THINK OF IT THIS WAY: IF THIRTY-SOMETHING had lived—if it had been a Top 10 hit instead of a cult favorite and a stranger this season even to the Nielsen Top 50—it might have churned along into fortysomething, dawdled into fiftysomething, dwindled into sixtysomething. Could its young professionals have become old professionals, continuing to search their souls, worry about their kids, agonize over careers and live out their happy-sad baby-boomer lives amid pine furniture?
No, declares cocreator and co-executive producer Marshall Herskovitz, about to turn fortysomething himself. “I think we always figured that there was a natural life to this show that would be about four or five years,” he says. “After a time, you inevitably start repeating yourself.”
Appropriately, then, the final episode, which aired May 28, came back around to the ABC series’ central couple, the Steadmans. Michael came close to accepting another advertising job in Los Angeles, but wife Hope had other plans—she was ready to take a job in Washington, D.C. And so, after four years and 85 episodes, the show ended with a showdown. “We see a very bumpy road ahead,” says Mel Harris, 34, who played Hope, “but we don’t see the final destination.”
Bumps, hard knocks, the occasional swipe of death’s scythe—all to be expected on thirtysomething.
“We were just basically normal people,” says Timothy Busfield, 33, who was Michael’s buddy and advertising partner, Elliot. “What people latched onto is, they heard themselves in the characters, and they’d say, ‘God, that’s something I would say,’ ” In fact, life and art sometimes intersected painfully. “The one episode that affects me the most is the ‘Whose Forest Is This?’ show , where Ethan [older child of Elliot and his then-estranged wife, Nancy] is really missing his dad and he’s having nightmares,” says Busfield. “At the time, I was living apart from my son [Willy, 9, from his first marriage to Radha Delamarter], and it just wiped me out.”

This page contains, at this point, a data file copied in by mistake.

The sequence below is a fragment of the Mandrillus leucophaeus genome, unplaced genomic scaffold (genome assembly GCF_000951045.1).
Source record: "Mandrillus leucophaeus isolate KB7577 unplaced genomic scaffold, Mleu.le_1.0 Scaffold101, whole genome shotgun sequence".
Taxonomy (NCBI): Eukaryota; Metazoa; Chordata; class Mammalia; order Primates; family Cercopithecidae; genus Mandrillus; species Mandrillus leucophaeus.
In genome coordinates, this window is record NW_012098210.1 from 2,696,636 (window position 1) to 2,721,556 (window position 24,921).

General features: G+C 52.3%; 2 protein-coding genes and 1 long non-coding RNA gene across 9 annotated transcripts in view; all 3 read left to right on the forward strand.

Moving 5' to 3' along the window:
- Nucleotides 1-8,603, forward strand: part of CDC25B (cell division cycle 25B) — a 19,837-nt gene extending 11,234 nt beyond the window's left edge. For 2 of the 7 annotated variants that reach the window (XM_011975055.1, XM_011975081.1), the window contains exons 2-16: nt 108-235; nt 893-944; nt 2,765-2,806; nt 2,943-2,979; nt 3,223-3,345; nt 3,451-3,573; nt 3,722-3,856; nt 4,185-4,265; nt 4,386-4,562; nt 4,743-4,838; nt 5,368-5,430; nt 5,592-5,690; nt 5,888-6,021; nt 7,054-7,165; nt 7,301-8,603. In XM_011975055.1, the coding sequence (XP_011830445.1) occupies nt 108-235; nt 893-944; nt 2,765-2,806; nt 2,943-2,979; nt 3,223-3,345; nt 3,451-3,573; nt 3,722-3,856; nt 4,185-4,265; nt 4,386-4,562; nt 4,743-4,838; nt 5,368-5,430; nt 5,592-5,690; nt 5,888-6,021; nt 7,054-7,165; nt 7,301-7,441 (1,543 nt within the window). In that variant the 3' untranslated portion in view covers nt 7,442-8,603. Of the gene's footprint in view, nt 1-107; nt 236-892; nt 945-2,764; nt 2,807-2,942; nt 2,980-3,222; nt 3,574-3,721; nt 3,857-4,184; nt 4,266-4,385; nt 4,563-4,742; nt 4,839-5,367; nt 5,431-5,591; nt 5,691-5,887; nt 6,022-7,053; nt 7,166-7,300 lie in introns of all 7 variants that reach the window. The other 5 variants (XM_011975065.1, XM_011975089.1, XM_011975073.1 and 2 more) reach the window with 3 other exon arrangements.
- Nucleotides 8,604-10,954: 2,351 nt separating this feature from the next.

Despite striking such chords, the show never quite got over the initial impression it conveyed that the basic behavioral mode for these characters was the whine. But if you didn’t want to listen, you could always just look. “Even when the show indulged in nuclear-family narcissism,” says David Clennon, 48, who played the smooth, grasping ad-exec villain, Miles Drentell, “it was still beautifully produced.” He only wishes he had kept some of Miles’s nifty suits. “I could have bought some at half price, but I think I’m too late,” says Clennon, who’s about to start filming Light Sleeper with Susan Sarandon. “Now they’re in a warehouse.”
The characters haven’t necessarily been locked away forever, even though Herskovitz and partner Ed Zwick, 38, are already busy with separate movie projects. “The notion of perhaps looking at their lives five or 10 years from now is very tempting,” says Zwick.
For instance, what about Elliot, now that he has relocated to the West Coast? Busfield, starring this summer in the Los Angeles production of A Few Good Men, hazards a guess. “If Elliot finds himself successful in L.A., he might be persuaded to toy with some of the distractions, the materialism, the women.” Melanie Mayron, 38, sees a Left Bank phase for her character, photographer Melissa, rumored about to be spun off into her own series. “At some point,” Mayron says, “she would have been in Paris. She would have gone off with some artistic bird.”
As for her character, Ellyn, the executive who this season wed a cartoonist, Polly Draper says she would “like to think she would be able to stay in the marriage regardless of difficulties.” For now Draper, 35, would like to concentrate on writing a children’s book.
Of course, we may never know the characters’ ultimate fate. And some of us will care. Thirtysomething writer-producer Richard Kramer expresses a sense of loss that many viewers will share. “I’m mourning,” he says, “letting go of these friends of mine, who are just as real as my real friends.”
ANDREW ABRAHAMS, NANCY MATSUMOTO and ROBIN MICHELI in Los Angeles